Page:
While the US contends with the destruction caused by two ferocious hurricanes in three weeks, Americans also are marking the anniversary of one of the nation's most scarring days.
Thousands of September 11 victims' relatives, survivors, rescuers and others are expected to gather at the World Trade Center to remember the deadliest terror attack on American soil.
Sixteen years later, the quiet rhythms of commemoration have become customs: a recitation of all the names of the dead, moments of silence and tolling bells, and two powerful light beams that shine through the night.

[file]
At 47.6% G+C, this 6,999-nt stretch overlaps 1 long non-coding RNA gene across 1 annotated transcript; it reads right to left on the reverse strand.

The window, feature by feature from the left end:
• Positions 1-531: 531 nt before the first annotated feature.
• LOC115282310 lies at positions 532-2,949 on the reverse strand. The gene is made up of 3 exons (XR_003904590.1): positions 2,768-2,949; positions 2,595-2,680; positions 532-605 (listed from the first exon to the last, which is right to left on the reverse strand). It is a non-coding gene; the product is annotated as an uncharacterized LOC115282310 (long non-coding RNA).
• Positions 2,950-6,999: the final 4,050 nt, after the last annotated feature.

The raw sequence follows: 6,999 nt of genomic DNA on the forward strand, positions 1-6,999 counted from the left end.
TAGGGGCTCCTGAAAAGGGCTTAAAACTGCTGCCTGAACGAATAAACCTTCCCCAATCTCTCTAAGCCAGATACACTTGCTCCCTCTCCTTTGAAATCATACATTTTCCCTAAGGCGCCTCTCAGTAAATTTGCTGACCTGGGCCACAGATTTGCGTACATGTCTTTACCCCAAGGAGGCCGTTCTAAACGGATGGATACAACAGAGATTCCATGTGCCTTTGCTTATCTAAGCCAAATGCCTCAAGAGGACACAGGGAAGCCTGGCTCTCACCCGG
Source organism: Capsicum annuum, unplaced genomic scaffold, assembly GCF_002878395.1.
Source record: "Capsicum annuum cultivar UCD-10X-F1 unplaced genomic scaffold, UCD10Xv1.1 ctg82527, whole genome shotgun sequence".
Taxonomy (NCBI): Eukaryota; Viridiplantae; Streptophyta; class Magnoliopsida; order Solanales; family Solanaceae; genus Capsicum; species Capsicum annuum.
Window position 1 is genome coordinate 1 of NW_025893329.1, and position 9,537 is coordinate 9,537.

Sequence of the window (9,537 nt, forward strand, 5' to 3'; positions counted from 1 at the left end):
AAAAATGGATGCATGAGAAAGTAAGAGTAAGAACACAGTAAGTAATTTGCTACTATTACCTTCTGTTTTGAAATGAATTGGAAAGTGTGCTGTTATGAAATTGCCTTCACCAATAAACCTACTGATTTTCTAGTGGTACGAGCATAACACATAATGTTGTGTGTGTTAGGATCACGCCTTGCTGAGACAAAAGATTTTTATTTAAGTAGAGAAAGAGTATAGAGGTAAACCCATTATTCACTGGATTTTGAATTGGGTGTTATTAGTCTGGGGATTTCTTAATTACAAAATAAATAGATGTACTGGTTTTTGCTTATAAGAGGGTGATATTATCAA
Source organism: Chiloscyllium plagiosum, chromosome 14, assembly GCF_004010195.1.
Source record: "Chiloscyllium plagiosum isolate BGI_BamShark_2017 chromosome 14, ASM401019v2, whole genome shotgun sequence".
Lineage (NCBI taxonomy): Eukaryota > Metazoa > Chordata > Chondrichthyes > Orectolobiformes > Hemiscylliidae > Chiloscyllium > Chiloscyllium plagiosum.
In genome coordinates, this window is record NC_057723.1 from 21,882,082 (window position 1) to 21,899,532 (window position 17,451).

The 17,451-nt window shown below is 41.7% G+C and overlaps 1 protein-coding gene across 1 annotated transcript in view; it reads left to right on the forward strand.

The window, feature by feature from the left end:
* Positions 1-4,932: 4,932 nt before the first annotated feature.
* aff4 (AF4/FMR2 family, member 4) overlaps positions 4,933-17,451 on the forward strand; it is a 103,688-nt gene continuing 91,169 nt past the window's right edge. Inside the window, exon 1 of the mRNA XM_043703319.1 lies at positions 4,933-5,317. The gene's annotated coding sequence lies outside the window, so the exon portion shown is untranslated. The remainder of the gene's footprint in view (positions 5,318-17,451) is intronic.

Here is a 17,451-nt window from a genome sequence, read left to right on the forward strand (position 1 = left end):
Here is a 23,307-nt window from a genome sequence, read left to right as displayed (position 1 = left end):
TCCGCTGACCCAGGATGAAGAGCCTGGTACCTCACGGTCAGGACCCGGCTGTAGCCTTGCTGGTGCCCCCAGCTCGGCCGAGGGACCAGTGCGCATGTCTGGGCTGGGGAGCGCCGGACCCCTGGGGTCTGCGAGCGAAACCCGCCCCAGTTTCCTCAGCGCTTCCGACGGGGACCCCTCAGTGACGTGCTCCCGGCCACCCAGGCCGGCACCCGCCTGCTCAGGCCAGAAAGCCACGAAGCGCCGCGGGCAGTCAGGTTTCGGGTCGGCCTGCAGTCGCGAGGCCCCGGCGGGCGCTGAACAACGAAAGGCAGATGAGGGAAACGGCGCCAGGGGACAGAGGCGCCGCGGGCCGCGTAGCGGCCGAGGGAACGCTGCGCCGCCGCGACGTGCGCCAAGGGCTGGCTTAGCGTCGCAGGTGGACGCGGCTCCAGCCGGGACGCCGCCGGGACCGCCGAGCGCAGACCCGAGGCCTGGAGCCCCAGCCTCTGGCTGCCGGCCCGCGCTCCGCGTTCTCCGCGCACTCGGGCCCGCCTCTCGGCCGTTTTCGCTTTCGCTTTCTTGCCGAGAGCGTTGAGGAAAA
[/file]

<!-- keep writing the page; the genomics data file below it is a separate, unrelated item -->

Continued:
Nearly 3,000 people died when hijacked planes slammed into the trade center, the Pentagon and a field near Shanksville, Pennsylvania, on September 11, 2001, hurling America into a new consciousness of the threat of global terrorism.
President Donald Trump, a native New Yorker observing the anniversary for the first time as the nation's leader, is scheduled to observe a moment of silence at about the time the first airplane hit, joined by first lady Melania Trump.